Firstly, let me make it plain that what is happening in the US economy in the first few months of the year is absolutely no surprise. The first quarter of each year of the past four has been the best and I expect the same this year. My forecast since the year began has been for 2.6% or so growth this year and I have not changed that at all.
The pattern of the past four years has been some combination of the global inventory cycle associated with Christmas, the timing of monetary policy interventions and its amplification of Christmas stock market Christmas. The pattern is most howlingly obvious in US employment numbers:
That is not to say that beneath this cycle the US is not moving towards some kind of virtuous cycle (escape velocity if you like) that will accelerate both growth and monetary tightening. But we aren’t there yet in my view.
There is, nonetheless, increasing hoopla about this “accelerating” recovery and concomitant repricing of various markets.
The AFR has a report today on the return of the Australian yield curve to a more normal pattern:
Bond traders are rapidly paring back their expectations of cuts to the official cash rate as global stocks surge and the US economic recovery gathers pace.
On Monday, the three-year bond yield rose above the Reserve Bank of Australia’s overnight cash rate, now at 3 per cent, for the first time since July 2011. Another rise in bond yields on Tuesday implied bond traders were predicting the cash rate was unlikely to be cut by even 25 basis points.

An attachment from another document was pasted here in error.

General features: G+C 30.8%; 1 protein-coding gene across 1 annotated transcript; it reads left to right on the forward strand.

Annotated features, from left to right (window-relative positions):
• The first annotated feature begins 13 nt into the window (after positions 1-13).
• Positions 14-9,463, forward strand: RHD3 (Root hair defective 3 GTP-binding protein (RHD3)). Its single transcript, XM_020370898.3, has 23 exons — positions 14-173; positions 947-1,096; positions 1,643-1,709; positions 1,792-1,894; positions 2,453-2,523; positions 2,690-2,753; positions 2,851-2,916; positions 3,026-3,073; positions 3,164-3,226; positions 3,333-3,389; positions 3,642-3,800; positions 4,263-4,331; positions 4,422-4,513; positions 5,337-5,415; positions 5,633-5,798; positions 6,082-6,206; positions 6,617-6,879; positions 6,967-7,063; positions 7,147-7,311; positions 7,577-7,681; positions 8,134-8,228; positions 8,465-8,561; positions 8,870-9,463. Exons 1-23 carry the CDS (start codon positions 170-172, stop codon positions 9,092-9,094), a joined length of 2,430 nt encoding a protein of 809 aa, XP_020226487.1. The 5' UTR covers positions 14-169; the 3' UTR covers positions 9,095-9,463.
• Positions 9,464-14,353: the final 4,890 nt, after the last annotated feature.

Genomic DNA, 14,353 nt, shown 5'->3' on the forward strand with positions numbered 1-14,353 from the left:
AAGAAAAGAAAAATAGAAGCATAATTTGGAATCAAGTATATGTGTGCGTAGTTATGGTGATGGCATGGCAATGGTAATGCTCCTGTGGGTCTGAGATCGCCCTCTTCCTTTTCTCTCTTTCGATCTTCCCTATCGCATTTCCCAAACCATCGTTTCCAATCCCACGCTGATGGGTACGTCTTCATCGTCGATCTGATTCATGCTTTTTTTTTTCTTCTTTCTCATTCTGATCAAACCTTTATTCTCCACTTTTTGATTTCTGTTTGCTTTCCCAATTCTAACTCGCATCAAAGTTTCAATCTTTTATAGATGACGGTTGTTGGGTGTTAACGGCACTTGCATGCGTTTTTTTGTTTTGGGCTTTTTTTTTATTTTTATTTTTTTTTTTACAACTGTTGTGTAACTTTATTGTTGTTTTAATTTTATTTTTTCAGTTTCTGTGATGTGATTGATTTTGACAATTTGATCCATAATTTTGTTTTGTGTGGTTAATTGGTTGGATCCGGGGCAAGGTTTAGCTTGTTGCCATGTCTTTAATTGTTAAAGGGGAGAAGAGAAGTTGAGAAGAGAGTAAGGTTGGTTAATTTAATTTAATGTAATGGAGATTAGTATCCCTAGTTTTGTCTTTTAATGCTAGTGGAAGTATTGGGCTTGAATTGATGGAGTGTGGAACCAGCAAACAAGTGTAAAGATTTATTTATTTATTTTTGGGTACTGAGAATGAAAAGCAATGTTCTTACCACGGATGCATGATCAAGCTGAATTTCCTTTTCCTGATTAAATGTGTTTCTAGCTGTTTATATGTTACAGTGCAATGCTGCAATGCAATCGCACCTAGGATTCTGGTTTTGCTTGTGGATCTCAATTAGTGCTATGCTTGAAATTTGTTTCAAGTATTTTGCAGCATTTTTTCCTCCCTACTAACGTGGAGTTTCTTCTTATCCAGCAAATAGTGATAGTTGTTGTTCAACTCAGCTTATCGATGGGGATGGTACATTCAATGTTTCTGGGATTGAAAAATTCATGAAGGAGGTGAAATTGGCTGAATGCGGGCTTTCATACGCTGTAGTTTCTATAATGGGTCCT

The three-year rate, which hit 3.03 per cent Tuesday, has risen by more than 100 basis points off its low of 1.96 per cent in June 2012 as investors dump their bonds. The rise has produced a “more normal”, positively sloping yield curve, which bodes well for the economy.
“Given the front end of the yield curve was inverted for most of 2012, the fact that it is positively sloping again is a sign that the economic outlook is improving,” said Tim Carleton of hedge fund Auscap Asset Management.
Well…maybe. But to determine that we must first determine how the US economy matters to Australia. The channels include:
- stock market risk premiums are set in New York, we follow;
- US monetary and fiscal settings determine the value of the US dollar. This in turn effects the price of commodities and the Australian dollar. A rising USD will damage commodity price, espeically if the AUD stays strong;
- the trade channel is small, representing only 3.7% of export value, the US consumes only small amounts of bulk commodities;
- however, the US is very large importer of Chinese goods so there is a positive flow effect to Australia in better Chinese growth.
So, the vast majority of the channels via which the US can effect Australia are in the financial not real economy. The corollary is that if you think we’re in for some kind financialised recovery, as the stock market currently does, then the US is about to launch us all into a fabulous new cycle.
If, however, you think that the real economy is what matters these days, as I do, then the US recovery and any effects it is having upon market pricing, are going to be temporary.
This is a rather long-winded way of saying that the US recovery, such as it is, does not change my view that Australia faces a bull trap in the next twelve months. That is, even as assets increase in value on the back of rising US risk tolerance, Australia still confronts a mining investment cliff and declining terms of trade. The attempt by the RBA to rebalance Australian economy growth drivers back towards asset inflation and dwelling construction is certainly being assisted by the US recovery, such as it is.
But in truth, these days the real economy is yoked completely to just one oxen: China. If the terms of trade continue to fall, which is my base case, then the US recovery is only going to mitigate the real economic downside that comes with falling mining investment.
Yet, for the first time in many months, local interest rate markets are close to pricing rate cuts out completely and the yield curve has finally righted after twelve months of inversion:
At best, these markets are ahead of real economic prospects and may in fact be approaching dislocation.